The brown booby, a tropical seabird not native to the Pacific Northwest, was found shivering and immobile at Ogden Point Jan. 29. Wild Arc photo

Brown Booby seabird a rare sight in Victoria

Wild ARC says creature likely blown off course as a result of recent storms

The Pacific Northwest is home to some incredible scenery and unique species, but when a Brown Booby seabird was spotted at Ogden Point, it was a rarity.

Victoria resident June Elaine Pigeon came across the creature, more native to tropical climates, while out walking Jan. 29. Pigeon called the SPCA and the bird was taken to the Central Victoria Veterinary Hospital before being transferred to the Wild Animal Rehabilitation Centre in Metchosin where it is stable, but still suffering from wounds on its feet and breast.

“The first 72 hours are critical,” said Marguerite Sans, senior wildlife rehabilitator at Wild ARC. She described the bird as emaciated, a factor most likely contributing to her injuries.

“To me that suggests if she was off course and not finding a good place to find fish then she started doing poorly,” she explained.

The team at Wild ARC suspect the bird is female, based on the colour of her beak and her face. Typically males will have more blue around the eyes, whereas hers is more of a grey colour.

Sans said caring for her has been a gradual process because her body has already begun to shut down and cannot process food.

“The care of seabirds is very specific and they require quite specific care because they’re usually found out on water and because of those adaptations we have to be careful with their feather quality and their feet,” she added.

Brown Boobies rely on wind and air currents to travel, so Sans thinks it’s possible the recent windstorms have blown the bird off its migration patterns.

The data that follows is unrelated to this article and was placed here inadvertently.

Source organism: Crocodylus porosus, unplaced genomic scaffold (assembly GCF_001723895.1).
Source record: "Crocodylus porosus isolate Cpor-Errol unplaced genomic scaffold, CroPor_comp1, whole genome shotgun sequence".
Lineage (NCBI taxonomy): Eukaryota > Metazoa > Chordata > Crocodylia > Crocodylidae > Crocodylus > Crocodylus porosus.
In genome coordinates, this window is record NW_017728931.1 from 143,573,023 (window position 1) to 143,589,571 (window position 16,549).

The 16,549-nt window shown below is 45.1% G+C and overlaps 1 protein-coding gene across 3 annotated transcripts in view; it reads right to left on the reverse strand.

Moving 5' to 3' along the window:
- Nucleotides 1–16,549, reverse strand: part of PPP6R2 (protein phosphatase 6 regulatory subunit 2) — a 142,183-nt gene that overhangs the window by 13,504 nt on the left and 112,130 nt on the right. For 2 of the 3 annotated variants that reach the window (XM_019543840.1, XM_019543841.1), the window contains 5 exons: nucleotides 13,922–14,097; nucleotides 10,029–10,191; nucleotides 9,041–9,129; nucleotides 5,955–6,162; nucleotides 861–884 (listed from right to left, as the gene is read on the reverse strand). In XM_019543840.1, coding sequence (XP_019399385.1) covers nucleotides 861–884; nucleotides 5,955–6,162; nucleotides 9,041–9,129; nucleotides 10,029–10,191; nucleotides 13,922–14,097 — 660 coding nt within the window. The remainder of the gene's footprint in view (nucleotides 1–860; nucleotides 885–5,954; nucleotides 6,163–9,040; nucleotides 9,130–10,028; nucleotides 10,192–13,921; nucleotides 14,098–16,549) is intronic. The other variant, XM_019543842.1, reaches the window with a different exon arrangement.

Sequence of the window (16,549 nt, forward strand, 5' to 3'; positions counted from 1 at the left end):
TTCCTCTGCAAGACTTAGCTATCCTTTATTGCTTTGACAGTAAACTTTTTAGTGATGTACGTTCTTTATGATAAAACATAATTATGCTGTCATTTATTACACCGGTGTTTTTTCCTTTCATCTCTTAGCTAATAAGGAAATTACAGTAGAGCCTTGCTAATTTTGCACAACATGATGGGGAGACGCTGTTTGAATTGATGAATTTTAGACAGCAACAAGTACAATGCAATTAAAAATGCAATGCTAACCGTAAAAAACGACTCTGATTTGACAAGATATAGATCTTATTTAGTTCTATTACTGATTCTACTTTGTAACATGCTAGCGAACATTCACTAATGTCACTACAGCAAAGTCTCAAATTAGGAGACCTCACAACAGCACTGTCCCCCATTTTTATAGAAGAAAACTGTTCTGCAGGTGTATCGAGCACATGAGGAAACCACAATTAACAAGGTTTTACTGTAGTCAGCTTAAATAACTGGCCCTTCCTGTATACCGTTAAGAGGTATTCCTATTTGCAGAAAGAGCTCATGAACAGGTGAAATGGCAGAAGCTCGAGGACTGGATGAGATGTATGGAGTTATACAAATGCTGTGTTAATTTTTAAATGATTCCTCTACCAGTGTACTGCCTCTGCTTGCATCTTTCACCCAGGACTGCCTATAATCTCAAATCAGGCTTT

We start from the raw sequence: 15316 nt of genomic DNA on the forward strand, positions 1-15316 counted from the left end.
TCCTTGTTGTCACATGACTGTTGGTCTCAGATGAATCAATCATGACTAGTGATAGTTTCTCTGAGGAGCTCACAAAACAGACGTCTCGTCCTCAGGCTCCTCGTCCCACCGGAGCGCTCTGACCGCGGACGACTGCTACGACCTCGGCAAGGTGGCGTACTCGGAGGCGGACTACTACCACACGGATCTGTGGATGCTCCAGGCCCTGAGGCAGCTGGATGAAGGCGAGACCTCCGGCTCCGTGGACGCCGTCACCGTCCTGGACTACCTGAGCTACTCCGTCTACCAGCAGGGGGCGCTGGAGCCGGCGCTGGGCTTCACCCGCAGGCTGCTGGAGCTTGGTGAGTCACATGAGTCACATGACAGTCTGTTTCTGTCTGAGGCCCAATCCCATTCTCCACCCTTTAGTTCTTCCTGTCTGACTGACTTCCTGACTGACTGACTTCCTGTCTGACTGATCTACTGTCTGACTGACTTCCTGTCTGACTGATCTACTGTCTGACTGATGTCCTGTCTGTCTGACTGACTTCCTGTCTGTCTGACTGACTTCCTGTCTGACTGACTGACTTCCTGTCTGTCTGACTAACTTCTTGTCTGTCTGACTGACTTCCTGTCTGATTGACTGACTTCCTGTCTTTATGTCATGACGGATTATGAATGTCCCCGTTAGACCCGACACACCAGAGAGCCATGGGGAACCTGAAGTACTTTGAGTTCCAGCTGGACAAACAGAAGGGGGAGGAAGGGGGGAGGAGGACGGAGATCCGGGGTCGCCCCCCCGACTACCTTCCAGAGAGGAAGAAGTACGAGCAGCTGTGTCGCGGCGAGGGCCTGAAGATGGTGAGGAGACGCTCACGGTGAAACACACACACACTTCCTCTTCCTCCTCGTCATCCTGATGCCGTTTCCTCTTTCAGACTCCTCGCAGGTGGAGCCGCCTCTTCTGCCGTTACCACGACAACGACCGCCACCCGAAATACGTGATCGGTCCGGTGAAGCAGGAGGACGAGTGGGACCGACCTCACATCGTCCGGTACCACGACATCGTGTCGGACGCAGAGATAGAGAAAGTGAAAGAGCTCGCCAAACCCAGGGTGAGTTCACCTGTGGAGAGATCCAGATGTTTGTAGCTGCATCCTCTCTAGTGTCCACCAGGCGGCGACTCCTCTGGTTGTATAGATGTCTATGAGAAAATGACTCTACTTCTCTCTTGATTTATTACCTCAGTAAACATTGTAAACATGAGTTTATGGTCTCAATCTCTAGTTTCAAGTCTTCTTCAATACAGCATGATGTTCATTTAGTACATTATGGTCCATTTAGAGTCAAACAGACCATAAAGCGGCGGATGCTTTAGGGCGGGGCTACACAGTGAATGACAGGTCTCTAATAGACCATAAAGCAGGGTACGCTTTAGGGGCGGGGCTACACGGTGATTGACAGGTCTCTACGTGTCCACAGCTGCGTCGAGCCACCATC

Still, it’s rare to see them in this area, some 3,000 km from their breeding sites in the Gulf of Mexico and the islands around Central America, where they are widespread.

“There is so little research and their colonies are sensitive on small islands so there is suspicion their population is declining,” she added.

Sans reminds people that if they come across an injured animal, it’s important to keep a distance, particularly if dogs or other pets are also present. Moving the animal is not recommended either, in order to prevent further injury or stress.

kristyn.anthony@vicnews.com

birdsSPCAWildlife

Get local stories you won't find anywhere else right to your inbox.
Sign up here

Just Posted

Quadriplegic Saanich man seeks continuity of home care from Island Health

Island Health took over home care services in November

Two new hybrid BC Ferries ships christened with new names in Victoria ceremony

Island Aurora and Island Discovery will service Gulf Island and North Island routes

Oak Bay’s only candy shop closing for good on Friday

Sweet Delights Candy Store going out of business

Original Victoria Clipper vessel sails one last time

Vessel sold to buyers in Gabon, Central Africa

Pipeline dispute: Tories put no-confidence motion on House of Commons agenda

Conservatives say they have no confidence in the Trudeau government to end the rail blockades

Greater Victoria Crime Stoppers wanted list for the week of Feb. 18

Greater Victoria Crime Stoppers is seeking the public’s help in locating the… Continue reading

POLL: Do you support the proposed changes for ICBC?

Tuesday’s provincial budget predicted a shift from shortfall to surplus in wake… Continue reading

Galchenyuk nets shootout winner as Wild edge Canucks 4-3

Vancouver tied with Calgary for second spot in NHL’s Pacific Division

B.C.’s soda drink tax will help kids lose weight, improve health, says doctor

Dr. Tom Warshawski says studies show sugary drinks contribute to obesity

A&W employees in Ladysmith get all-inclusive vacation for 10 years of service

Kelly Frenchy, Katherine Aleck, and Muriel Jack are headed on all-expenses-paid vacations

B.C. mom’s complaint about ‘R word’ in children’s ministry email sparks review

In 2020, the ‘R’ word shouldn’t be used, Sue Robins says

B.C., federal ministers plead for meeting Wet’suwet’en dissidents

Scott Fraser, Carolyn Bennett says they can be in Smithers Thursday

Province shows no interest in proposed highway between Alberta and B.C.

Province says it will instead focus on expanding the Kicking Horse Canyon to four lanes

Most Read